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A Criticism of Dr. James Mudge's "Growth in Holiness Toward Perfection"
XXV.

No Sins of Ignorance.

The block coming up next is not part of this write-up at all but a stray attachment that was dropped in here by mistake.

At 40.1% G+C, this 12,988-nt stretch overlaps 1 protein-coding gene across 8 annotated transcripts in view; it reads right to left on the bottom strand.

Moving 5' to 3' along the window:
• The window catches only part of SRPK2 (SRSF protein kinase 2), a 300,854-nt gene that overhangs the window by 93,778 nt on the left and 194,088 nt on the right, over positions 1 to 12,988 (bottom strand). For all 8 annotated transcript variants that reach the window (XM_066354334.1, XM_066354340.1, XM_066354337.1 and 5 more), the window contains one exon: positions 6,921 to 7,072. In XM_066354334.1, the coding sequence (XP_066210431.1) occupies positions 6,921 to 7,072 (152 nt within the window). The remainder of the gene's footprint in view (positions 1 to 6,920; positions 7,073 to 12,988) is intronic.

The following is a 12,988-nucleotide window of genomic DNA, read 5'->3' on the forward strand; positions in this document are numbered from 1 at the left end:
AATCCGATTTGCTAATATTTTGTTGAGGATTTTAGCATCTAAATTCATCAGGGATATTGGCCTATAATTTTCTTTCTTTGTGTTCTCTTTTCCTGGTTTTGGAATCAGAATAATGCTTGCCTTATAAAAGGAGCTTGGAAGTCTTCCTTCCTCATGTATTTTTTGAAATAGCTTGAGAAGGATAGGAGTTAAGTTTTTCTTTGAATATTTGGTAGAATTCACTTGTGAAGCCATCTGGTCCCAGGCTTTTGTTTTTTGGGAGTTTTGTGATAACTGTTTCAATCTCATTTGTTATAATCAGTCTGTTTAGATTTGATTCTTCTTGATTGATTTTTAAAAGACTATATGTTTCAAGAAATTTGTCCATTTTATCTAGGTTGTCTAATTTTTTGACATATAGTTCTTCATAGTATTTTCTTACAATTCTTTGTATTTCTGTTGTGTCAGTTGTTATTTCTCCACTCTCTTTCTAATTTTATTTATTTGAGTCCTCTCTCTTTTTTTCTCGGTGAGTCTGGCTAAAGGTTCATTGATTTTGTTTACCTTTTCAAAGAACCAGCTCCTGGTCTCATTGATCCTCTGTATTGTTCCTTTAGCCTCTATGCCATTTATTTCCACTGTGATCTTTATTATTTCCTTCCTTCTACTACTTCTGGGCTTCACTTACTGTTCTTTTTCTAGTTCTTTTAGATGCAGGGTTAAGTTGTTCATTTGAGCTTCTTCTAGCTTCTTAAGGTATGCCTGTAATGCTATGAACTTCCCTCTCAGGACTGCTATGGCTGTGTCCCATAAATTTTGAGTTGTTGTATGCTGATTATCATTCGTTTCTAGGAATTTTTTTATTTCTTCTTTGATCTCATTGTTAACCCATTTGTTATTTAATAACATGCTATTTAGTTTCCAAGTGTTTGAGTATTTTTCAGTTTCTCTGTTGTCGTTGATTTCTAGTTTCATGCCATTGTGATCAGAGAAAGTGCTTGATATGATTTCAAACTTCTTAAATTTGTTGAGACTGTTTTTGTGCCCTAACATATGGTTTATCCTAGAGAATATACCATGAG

OUR author says, "Unavoidable infirmities and ignorances need no expiation." He could not have read Heb. ix, 7, in his Greek Testament, nor in the Revision, just before writing that sentence: "Not without blood which he offers for the ignorances of the people," or " errors," as in the Authorized Version. Nor could he have read Heb. v, 2, nor Lev. iv, 13: "If the whole congregation of Israel sin through ignorance, and the thing be hid from the eyes of the assembly, and they have done somewhat against any of the commandments of Jehovah . . . When the sin, which they have sinned, is known, . . . then they shall offer a young bullock for the sin." In this chapter there are precepts respecting the sin of ignorance of "a soul " and of the anointed high priest, who must first offer sacrifice for his own ignorances. The great day of atonement assumes that he and "his household" and "all the congregation of Israel" have need of expiation (Lev. xvi, 17), not because they are all conscious of willful sin, but their involuntary "errors " in the presence of the holy God need the screen of the atonement. All sins not committed "with a high hand," in open defiance of the known law of God, "but through human infirmity, or with a half-consciousness only of their moral turpitude, and such as when recognized as sins, are truly repented of" (Delitzsch), were atoned for by the blood of sprinkling. What CREMER calls "unconscious sin, as well as sin wherein consciousness is passive," is included in "sins of ignorance." Saul of Tarsus found forgiveness because his sins were committed in ignorance, not with a high hand. He did not know that Jesus is the true Messiah.